Building strong Love Maps is one of the benefits of sharing personal growth stories with your partner, our goal for this week, and I believe that Love Maps is an important enough concept to deserve its own post, so here we go! Today we will look at the concept of Love Maps, including a quiz to help you determine how strong your Love Map is for your partner right now.
John Gottman is a scientist who studies relationships. Specifically, he spent a great deal of time studying marriages, and what leads couples to either divorce or stay together. He found four behaviors, which he called the Four Horsemen of the Apocalypse, that predicted divorce: criticism, contempt, defensiveness, and stonewalling. In one study, he was able to determine with 93.6% accuracy which couples in the study would ultimately divorce.
When he focused on what changes couples could make that would increase their chances of staying together, however, he found that simply attempting to eliminate the Four Horsemen was not particularly helpful. Instead, it turns out that couples should develop a number of positive behaviors, which in turn naturally reduce the incidence of the Four Horsemen. One of these positive behaviors was developing strong Love Maps.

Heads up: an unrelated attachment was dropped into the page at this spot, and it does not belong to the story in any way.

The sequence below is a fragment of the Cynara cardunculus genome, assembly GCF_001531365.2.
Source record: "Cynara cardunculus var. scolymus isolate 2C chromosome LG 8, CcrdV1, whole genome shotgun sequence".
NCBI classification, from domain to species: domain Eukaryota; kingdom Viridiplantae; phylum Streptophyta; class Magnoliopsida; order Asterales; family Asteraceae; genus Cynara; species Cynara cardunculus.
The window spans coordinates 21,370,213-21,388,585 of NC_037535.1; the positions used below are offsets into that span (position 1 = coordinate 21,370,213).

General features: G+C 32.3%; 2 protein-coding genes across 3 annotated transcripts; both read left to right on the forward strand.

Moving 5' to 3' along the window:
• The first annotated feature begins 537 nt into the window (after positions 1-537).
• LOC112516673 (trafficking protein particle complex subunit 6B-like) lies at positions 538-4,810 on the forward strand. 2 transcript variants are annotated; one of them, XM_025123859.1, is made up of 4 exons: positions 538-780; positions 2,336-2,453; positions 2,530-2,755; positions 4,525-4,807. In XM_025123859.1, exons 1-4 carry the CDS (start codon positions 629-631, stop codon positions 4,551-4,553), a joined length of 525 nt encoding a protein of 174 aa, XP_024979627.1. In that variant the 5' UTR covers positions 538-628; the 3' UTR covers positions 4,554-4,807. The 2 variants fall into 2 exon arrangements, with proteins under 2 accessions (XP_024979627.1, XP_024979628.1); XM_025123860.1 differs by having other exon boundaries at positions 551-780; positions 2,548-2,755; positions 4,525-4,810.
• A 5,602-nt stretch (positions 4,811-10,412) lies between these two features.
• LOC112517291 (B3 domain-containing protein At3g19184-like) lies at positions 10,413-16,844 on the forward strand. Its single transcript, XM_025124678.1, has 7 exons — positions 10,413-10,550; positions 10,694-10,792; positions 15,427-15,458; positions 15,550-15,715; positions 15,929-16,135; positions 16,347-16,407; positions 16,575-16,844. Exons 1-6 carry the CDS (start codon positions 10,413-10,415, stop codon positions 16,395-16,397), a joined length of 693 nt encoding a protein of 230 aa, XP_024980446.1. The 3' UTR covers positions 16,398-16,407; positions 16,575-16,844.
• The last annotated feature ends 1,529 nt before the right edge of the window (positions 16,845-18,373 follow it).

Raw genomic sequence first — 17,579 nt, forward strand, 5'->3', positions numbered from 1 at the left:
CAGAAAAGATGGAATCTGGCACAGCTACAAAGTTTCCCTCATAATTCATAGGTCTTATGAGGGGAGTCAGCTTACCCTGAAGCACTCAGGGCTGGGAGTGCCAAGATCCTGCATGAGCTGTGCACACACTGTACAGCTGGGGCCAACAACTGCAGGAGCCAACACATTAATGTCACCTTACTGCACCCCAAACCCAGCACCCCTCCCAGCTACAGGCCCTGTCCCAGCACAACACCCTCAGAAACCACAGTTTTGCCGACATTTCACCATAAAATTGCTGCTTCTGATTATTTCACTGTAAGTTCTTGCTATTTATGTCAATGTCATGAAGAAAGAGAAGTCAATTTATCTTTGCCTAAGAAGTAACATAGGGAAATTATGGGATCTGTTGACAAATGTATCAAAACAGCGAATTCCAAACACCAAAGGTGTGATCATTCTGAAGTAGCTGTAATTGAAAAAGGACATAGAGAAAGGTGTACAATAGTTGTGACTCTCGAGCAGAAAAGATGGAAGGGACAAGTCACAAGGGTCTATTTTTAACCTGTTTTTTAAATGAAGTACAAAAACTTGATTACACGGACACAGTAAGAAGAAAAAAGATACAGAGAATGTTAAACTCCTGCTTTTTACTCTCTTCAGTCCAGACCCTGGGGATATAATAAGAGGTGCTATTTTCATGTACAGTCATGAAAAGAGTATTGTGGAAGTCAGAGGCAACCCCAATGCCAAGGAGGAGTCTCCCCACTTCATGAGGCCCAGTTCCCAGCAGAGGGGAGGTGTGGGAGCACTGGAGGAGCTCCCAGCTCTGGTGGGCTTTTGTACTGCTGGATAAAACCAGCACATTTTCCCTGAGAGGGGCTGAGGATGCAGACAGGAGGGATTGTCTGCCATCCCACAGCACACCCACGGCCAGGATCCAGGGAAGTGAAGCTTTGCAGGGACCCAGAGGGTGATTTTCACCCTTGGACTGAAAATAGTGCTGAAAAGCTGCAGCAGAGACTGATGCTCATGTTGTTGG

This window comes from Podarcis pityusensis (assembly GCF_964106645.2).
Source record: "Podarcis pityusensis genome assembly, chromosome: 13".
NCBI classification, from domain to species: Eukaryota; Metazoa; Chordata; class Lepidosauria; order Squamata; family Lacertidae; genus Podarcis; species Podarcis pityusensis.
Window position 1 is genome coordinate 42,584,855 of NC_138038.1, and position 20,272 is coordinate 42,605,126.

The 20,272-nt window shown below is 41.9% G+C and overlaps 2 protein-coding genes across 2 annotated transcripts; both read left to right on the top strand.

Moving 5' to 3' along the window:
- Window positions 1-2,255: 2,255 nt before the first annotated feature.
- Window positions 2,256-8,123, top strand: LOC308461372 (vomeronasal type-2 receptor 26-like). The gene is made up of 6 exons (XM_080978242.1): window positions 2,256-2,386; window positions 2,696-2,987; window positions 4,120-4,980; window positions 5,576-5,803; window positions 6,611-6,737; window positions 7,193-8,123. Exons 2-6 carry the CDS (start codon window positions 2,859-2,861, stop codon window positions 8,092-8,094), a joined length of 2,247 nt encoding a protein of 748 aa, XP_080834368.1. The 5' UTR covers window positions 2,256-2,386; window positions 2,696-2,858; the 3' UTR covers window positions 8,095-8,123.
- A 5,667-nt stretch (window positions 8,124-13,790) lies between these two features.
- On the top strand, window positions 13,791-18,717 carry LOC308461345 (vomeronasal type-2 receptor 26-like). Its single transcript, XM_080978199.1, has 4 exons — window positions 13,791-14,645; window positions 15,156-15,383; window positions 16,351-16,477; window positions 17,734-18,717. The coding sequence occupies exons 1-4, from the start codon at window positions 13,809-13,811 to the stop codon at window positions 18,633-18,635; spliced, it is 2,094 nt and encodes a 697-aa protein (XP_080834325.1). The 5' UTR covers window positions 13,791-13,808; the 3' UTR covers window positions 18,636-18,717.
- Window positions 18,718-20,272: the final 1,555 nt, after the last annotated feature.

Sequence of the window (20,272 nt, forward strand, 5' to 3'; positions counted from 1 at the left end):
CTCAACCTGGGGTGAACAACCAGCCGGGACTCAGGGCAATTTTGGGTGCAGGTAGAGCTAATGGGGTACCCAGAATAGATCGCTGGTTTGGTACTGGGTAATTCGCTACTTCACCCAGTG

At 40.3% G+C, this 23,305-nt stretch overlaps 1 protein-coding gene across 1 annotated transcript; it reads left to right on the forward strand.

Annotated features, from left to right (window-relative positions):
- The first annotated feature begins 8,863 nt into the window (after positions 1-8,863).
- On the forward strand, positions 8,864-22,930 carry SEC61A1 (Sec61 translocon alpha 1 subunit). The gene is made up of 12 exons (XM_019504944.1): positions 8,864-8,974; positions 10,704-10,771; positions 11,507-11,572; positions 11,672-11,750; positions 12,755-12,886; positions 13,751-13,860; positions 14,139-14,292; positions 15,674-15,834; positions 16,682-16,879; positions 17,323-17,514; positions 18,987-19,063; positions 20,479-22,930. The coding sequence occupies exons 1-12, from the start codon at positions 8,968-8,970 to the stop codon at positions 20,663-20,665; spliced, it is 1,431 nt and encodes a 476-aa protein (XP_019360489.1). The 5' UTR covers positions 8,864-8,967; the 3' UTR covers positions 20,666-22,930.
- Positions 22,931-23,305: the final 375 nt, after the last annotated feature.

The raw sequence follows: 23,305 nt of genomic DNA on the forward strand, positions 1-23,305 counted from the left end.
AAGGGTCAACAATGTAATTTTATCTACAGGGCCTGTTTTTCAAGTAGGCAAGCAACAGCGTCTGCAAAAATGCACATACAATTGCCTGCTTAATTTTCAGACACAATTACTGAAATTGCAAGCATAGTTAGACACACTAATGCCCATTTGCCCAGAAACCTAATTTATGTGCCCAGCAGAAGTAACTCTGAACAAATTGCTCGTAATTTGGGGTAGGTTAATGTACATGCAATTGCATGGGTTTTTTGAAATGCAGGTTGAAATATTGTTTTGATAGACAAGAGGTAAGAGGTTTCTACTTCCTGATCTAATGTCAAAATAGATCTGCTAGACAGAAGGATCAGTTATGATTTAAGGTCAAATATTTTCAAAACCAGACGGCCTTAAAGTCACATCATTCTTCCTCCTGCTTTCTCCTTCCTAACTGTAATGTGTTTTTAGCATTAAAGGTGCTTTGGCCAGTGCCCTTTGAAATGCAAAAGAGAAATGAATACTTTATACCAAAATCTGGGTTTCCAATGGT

The term Love Map refers to having a detailed, clear, current understand of your partner’s inner world – their goals, dreams, struggles, ways of thinking, history, likes, dislikes, etc. A Love Map is not something that you develop once, and then forget about. Because people are constantly changing, it is important to keep your Love Map current with who your partner is today, not just who they were when you met. Having a strong Love Map enables you to see your partner as a vital, growing person and allows your partner to feel truly understood and accepted by you. The continual process of renewing your Love Maps also ensures that you stay emotionally connected with your partner, a very important part of intimacy. (For Gottman’s full list of the seven things essential to healthy relationships, check out this article.)
Click here to take the Love Maps quiz. Answer the questions on the first two pages, keeping track of the number of “True” answers. Give yourself one point for each “True.” Above 10 pts. indicates a healthy Love Map, while lower numbers indicate that you may need to work on building (or refreshing) your Love Map.
Whether your Love Maps score was high or low, you might want to try out the game that follows the quiz (pages 2-3). It could make a fun (free) date night activity, and help both of you to increase your Love Map for your partner.
More from John Gottman
If you found this quiz helpful, you might enjoy some of Gottman’s other questionnaires. This workbook based on Gottman’s theories includes a number of different questionnaires that focus on specific areas of relationship health. Whatever the quality of your relationship right now, there is almost certain to be something there that can help you strengthen it. (The first three pages are the quiz and questionnaire, so just skip those)